Verse One: The rose

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O my Love's like a red, red rose

Verse one opens with the simplistic simile comparing his love of a woman to a rose: a traditional symbol of love. The repetition of the colour red emphasises the speaker's attempts to convince us of the solemnity in his message.

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newly sprung in June

His love of this woman is passionate and in full bloom, but we note that this romance might be in its infancy, given the word choice of newly. This might account for the enthusiastic and hyperbolic terms by which the persona describes his love.

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O my Love's like the melodie, / That's sweetly play'd in tune.

In a second simile, comparison is drawn between his love and a lyrical song, a song which is both melodic and perfectly in tune. The connotative associations of sweetly suggest that this relationship is in some way charming to the persona. Being in love clearly pleases him.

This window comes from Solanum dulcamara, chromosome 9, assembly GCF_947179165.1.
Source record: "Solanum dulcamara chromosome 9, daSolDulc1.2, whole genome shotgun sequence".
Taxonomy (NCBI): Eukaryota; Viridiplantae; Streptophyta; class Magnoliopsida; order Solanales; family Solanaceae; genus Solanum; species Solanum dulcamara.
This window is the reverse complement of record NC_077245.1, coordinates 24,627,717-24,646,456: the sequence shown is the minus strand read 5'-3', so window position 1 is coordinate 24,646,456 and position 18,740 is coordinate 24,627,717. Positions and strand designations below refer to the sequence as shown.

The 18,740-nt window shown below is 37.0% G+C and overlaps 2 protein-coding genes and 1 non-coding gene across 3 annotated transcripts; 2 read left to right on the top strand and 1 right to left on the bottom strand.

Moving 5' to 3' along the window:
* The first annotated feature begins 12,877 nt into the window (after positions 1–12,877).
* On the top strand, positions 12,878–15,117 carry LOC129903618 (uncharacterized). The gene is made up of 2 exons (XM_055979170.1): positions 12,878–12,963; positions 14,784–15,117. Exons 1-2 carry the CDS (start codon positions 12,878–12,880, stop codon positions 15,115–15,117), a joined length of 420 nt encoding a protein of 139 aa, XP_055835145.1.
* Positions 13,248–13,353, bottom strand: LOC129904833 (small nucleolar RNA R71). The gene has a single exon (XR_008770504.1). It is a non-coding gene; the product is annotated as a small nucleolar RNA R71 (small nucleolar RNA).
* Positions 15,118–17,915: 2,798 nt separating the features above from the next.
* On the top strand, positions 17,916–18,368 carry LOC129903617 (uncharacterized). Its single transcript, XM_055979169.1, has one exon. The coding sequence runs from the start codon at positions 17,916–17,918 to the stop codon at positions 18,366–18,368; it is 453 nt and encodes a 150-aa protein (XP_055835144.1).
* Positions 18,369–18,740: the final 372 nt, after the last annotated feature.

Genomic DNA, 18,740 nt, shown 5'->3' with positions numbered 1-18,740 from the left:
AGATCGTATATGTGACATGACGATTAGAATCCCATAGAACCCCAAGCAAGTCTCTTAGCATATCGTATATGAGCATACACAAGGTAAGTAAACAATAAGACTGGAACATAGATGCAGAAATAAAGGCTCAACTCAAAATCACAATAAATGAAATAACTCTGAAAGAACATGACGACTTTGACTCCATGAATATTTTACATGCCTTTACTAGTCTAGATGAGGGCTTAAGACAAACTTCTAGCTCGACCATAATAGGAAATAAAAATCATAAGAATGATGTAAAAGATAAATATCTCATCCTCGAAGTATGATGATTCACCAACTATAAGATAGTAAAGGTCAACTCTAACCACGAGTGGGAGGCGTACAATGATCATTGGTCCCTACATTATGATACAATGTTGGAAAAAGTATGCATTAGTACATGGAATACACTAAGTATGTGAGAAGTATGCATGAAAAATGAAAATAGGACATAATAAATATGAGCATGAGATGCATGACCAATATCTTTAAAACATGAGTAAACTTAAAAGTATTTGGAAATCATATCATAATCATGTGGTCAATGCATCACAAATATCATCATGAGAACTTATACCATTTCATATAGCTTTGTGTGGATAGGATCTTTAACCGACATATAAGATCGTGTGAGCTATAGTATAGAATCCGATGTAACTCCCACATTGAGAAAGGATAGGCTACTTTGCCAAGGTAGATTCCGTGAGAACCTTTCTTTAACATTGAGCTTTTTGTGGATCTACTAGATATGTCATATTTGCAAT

Burns uses anaphora in the repeated line opening O my love. This suggests that the persona is overpowered by intense emotion.

At the end of this verse we are left with the impression that the persona is earnest in his proclamations of love. The possessive pronoun my is repeated seven times in the course of the poem. This hints that this is a speaker proudly showcasing his relationship. At the same time, the word ‘my’ suggests that such passionate intensity in love is a feeling unique only to him.